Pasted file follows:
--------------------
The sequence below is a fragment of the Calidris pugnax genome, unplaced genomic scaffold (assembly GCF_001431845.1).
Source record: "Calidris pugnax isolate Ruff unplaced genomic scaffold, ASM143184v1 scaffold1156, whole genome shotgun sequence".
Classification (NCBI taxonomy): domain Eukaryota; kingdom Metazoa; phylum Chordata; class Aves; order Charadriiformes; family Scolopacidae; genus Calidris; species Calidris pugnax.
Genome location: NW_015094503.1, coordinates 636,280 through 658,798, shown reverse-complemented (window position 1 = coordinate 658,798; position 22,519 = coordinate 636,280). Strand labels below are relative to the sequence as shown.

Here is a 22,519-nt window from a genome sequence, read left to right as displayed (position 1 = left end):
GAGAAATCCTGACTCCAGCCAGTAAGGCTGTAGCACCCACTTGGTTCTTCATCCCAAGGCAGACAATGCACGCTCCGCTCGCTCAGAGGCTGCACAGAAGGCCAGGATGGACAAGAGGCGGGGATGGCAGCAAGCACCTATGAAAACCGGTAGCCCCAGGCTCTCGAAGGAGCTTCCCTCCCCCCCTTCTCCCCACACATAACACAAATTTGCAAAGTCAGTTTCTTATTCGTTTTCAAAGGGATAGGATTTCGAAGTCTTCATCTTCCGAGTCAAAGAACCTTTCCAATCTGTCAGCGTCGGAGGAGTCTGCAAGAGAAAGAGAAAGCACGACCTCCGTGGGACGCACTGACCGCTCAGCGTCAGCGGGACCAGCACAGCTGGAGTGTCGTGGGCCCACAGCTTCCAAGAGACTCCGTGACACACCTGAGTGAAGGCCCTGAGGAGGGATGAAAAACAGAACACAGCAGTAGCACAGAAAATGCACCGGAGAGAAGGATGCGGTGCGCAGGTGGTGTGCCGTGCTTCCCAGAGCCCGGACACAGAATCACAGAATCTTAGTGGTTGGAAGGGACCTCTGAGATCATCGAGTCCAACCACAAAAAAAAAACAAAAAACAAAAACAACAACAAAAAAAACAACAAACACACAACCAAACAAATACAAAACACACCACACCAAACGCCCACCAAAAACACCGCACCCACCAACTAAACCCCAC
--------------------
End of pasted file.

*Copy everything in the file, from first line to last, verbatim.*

The sequence below is a fragment of the Calidris pugnax genome, unplaced genomic scaffold (assembly GCF_001431845.1).
Source record: "Calidris pugnax isolate Ruff unplaced genomic scaffold, ASM143184v1 scaffold1156, whole genome shotgun sequence".
Classification (NCBI taxonomy): domain Eukaryota; kingdom Metazoa; phylum Chordata; class Aves; order Charadriiformes; family Scolopacidae; genus Calidris; species Calidris pugnax.
Genome location: NW_015094503.1, coordinates 636,280 through 658,798, shown reverse-complemented (window position 1 = coordinate 658,798; position 22,519 = coordinate 636,280). Strand labels below are relative to the sequence as shown.

Here is a 22,519-nt window from a genome sequence, read left to right as displayed (position 1 = left end):
GAGAAATCCTGACTCCAGCCAGTAAGGCTGTAGCACCCACTTGGTTCTTCATCCCAAGGCAGACAATGCACGCTCCGCTCGCTCAGAGGCTGCACAGAAGGCCAGGATGGACAAGAGGCGGGGATGGCAGCAAGCACCTATGAAAACCGGTAGCCCCAGGCTCTCGAAGGAGCTTCCCTCCCCCCCTTCTCCCCACACATAACACAAATTTGCAAAGTCAGTTTCTTATTCGTTTTCAAAGGGATAGGATTTCGAAGTCTTCATCTTCCGAGTCAAAGAACCTTTCCAATCTGTCAGCGTCGGAGGAGTCTGCAAGAGAAAGAGAAAGCACGACCTCCGTGGGACGCACTGACCGCTCAGCGTCAGCGGGACCAGCACAGCTGGAGTGTCGTGGGCCCACAGCTTCCAAGAGACTCCGTGACACACCTGAGTGAAGGCCCTGAGGAGGGATGAAAAACAGAACACAGCAGTAGCACAGAAAATGCACCGGAGAGAAGGATGCGGTGCGCAGGTGGTGTGCCGTGCTTCCCAGAGCCCGGACACAGAATCACAGAATCTTAGTGGTTGGAAGGGACCTCTGAGATCATCGAGTCCAACCACAAAAAAAAAACAAAAAACAAAAACAACAACAAAAAAAACAACAAACACACAACCAAACAAATACAAAACACACCACACCAAACGCCCACCAAAAACACCGCACCCACCAACTAAACCCCAC